On 19 November 1822, Christopher Parker was the sole signer on a petition to establish a school in Nelson.

There is also an 1836 land petition for Northumberland County on which Christopher Parker’s name is found.

On 27 August 1841, Ann Parker, widow of Christopher Parker, Tavern keeper, sold land:


Northumberland County DB 38:664
Source: FamilySearch

This portion of the land deed identifies it as property purchased on 25 October 1823 with George Ripplee.

In 1851, we find Ann, already widowed and head of household with daughter Ann, aged 37, born c1814, daughter Mary, 24, born c1827 son Christopher, 20, born c1831, son Thomas, 18,  born c1833 and son James, 15, born c1836. Hugh Parker, likely another son, is next door with his own household and is aged 32, born c1819.



Ann Parker, 1851 Census
Source: Library & Archives Canada

Two doors away is one William Parker and wife Ellen, both 30, born c1821. William might be yet another child of Ann.

In 1861, Ann was living in Derby, Northumberland, New Brunswick, Canada:


Ann Parker, 1861 Census
Source: Library & Archives Canada

Her age matches her age at death, so born c1792. Her son, Christopher, was born c1830, son Thomas, c1833, son James, c1836 and daughter Ann, apparently unmarried, c1812. Hugh Parker, living next door, might have been another son. He was 43, born c1818.

The widow of Christopher Parker, Ann, died 8 December 1870, aged 78, at Derby. In her will, she named William Parker as executor along with son-in-law William Wilson. Bequests were left to daughter Ann and sons Christopher, Thomas and James.

Northumberland County has a loss of records for c1840 when Christopher Parker died, so no will or probate is available. Based on Ann’s birth being in the early 1790s, Christopher Parker would clearly have been a contemporary of Daniel Astle (born c1783) and George Ripplee (born c1781).

A newspaper announcement stated that Jane Ripplee died on 2 Oct 1854 at the home of his (sic) son, J.T. Astle.

Children of Daniel and Jane (Parker?) Astle:

1. George (N.? or Hiram?), born c1809; married (1) Margaret Russell, 27 November 1833, John. Both were of Portland, St. John. Witnesses were R. Payne and A. Robertson (2) Elizabeth F. Lyons, 28 March 1839.  One of their children was Margaret Grace who married Charles Bamford.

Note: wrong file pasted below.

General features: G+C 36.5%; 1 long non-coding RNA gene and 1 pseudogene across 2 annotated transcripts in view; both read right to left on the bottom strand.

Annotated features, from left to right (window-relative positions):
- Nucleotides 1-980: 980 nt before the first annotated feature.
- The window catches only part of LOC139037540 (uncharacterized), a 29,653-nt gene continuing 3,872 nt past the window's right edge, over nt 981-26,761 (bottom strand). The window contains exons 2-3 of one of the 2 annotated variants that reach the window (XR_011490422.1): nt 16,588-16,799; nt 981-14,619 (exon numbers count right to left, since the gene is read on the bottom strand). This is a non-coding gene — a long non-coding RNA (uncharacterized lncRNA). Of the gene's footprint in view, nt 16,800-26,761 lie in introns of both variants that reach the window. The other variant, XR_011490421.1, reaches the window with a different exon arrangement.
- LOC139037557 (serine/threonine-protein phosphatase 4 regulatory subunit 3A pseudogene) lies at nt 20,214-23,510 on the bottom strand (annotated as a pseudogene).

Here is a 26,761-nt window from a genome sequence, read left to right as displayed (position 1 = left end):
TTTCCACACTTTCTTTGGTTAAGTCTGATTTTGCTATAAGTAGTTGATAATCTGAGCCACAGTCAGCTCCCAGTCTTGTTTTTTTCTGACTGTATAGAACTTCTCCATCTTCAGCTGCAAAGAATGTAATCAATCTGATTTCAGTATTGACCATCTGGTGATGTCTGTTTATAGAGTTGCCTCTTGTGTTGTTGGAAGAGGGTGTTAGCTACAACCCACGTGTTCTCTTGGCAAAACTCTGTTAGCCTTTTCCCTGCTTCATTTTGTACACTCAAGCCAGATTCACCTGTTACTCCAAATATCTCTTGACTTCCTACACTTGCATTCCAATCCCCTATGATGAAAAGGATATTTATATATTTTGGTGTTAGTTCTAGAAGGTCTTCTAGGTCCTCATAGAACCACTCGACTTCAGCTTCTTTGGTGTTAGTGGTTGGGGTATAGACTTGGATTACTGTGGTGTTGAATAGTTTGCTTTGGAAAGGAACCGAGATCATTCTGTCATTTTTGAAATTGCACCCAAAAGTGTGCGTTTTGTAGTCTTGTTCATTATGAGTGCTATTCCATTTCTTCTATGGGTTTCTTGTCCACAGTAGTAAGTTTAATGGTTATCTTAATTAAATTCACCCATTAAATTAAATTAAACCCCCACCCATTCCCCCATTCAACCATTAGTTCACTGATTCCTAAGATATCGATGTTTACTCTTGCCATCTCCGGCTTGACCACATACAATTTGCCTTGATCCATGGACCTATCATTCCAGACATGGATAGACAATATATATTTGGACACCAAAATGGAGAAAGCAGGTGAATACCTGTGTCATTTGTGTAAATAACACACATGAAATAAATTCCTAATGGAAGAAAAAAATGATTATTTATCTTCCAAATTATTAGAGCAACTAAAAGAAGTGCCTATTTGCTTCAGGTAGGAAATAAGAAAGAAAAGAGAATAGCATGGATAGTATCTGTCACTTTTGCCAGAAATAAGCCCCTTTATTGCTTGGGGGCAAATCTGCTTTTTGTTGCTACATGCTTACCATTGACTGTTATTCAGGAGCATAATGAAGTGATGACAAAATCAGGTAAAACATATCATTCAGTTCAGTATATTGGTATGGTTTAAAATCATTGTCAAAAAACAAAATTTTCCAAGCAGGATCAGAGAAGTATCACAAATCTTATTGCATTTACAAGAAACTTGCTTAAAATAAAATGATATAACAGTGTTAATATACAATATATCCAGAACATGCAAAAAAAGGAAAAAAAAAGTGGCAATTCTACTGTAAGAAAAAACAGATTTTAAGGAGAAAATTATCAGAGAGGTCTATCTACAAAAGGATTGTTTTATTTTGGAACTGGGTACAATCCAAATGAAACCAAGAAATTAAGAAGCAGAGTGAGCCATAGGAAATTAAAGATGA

2. Mary Elizabeth, born c1811; died 26 December 1889, Calais, Washington, Maine; married Thomas Coleman, 22 June 1830, Nelson, Northumberland, New Brunswick.

3. John T(homas?), born c1812; married (1) Elizabeth Parker, 19 February 1846 (2) Eliza Weston, 11 October 1855. John was listed as an insolvent lumberer in 1858-9.

4. James D(aniel), born c1815; married Rebecca Vanderbeck, 27 March 1851.

5. Hannah, born c1817; married Abram Clarke, 22 Jan 1839. Witnesses were John Astels and Margaret Parker.

Okay, readers – Do I seem to be on the right track and do you have any suggestions for further research? I haven’t found any reliable trees or other resources online.

3 thoughts on “Jane, Wife of Daniel Astle and George Ripplee, New Brunswick, Canada”

  1. I love when families stay living close together – proof that FAN research is worth taking the time to do! Very interesting post 🙂

  2. I’m a descendant of some Astles from Northumberland county. My interest perked with the mention of the name Hiram. Where the years listed wouldn’t allow for it to be the same person, I DO have a great uncle (now deceased) who shared the same name. I’m not sure if he is even from the same Astle family, but perhaps the name was being recycled to honour that older relative when it was given to him.

    I’d like to share a quick story with you…

    There were Astles who ran a general store in Quarryville, N.B. The store was a common landmark for the small community. It’s storefront bore its name in large wooden letters Above the door: “Astle’s General Store Established 1921”. One day, the apostrophe fell off the sign, changing the spelling of “Astle’s” to “Astles”, and it was never put back up. After that, it became more commonplace for people in the community to mistakenly say “Merton Astles”, etc. when referring to members of my family.

    “There’s no S!” my mother used to have to say. It probably was a minor annoyance to her at best.

Leave a Reply

Your email address will not be published.

This site uses Akismet to reduce spam. Learn how your comment data is processed.